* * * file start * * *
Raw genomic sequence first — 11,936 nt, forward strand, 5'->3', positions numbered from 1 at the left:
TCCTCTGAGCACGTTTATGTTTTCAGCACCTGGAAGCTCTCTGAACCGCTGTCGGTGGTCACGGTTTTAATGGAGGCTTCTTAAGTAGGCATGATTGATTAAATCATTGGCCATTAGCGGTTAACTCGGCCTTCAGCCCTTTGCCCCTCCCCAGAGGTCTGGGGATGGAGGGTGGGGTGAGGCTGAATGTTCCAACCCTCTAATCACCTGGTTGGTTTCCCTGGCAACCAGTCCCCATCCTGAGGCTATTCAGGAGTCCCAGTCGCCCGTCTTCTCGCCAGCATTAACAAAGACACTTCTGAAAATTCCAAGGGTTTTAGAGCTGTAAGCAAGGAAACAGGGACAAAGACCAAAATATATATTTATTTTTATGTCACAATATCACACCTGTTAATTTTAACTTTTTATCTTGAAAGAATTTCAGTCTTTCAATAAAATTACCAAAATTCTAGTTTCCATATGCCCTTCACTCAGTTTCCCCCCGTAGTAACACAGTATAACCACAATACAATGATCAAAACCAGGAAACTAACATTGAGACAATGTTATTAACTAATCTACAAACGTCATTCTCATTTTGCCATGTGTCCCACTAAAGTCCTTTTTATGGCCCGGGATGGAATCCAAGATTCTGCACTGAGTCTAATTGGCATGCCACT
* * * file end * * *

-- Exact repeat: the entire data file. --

Raw genomic sequence first — 11,936 nt, forward strand, 5'->3', positions numbered from 1 at the left:
TCCTCTGAGCACGTTTATGTTTTCAGCACCTGGAAGCTCTCTGAACCGCTGTCGGTGGTCACGGTTTTAATGGAGGCTTCTTAAGTAGGCATGATTGATTAAATCATTGGCCATTAGCGGTTAACTCGGCCTTCAGCCCTTTGCCCCTCCCCAGAGGTCTGGGGATGGAGGGTGGGGTGAGGCTGAATGTTCCAACCCTCTAATCACCTGGTTGGTTTCCCTGGCAACCAGTCCCCATCCTGAGGCTATTCAGGAGTCCCAGTCGCCCGTCTTCTCGCCAGCATTAACAAAGACACTTCTGAAAATTCCAAGGGTTTTAGAGCTGTAAGCAAGGAAACAGGGACAAAGACCAAAATATATATTTATTTTTATGTCACAATATCACACCTGTTAATTTTAACTTTTTATCTTGAAAGAATTTCAGTCTTTCAATAAAATTACCAAAATTCTAGTTTCCATATGCCCTTCACTCAGTTTCCCCCCGTAGTAACACAGTATAACCACAATACAATGATCAAAACCAGGAAACTAACATTGAGACAATGTTATTAACTAATCTACAAACGTCATTCTCATTTTGCCATGTGTCCCACTAAAGTCCTTTTTATGGCCCGGGATGGAATCCAAGATTCTGCACTGAGTCTAATTGGCATGCCACT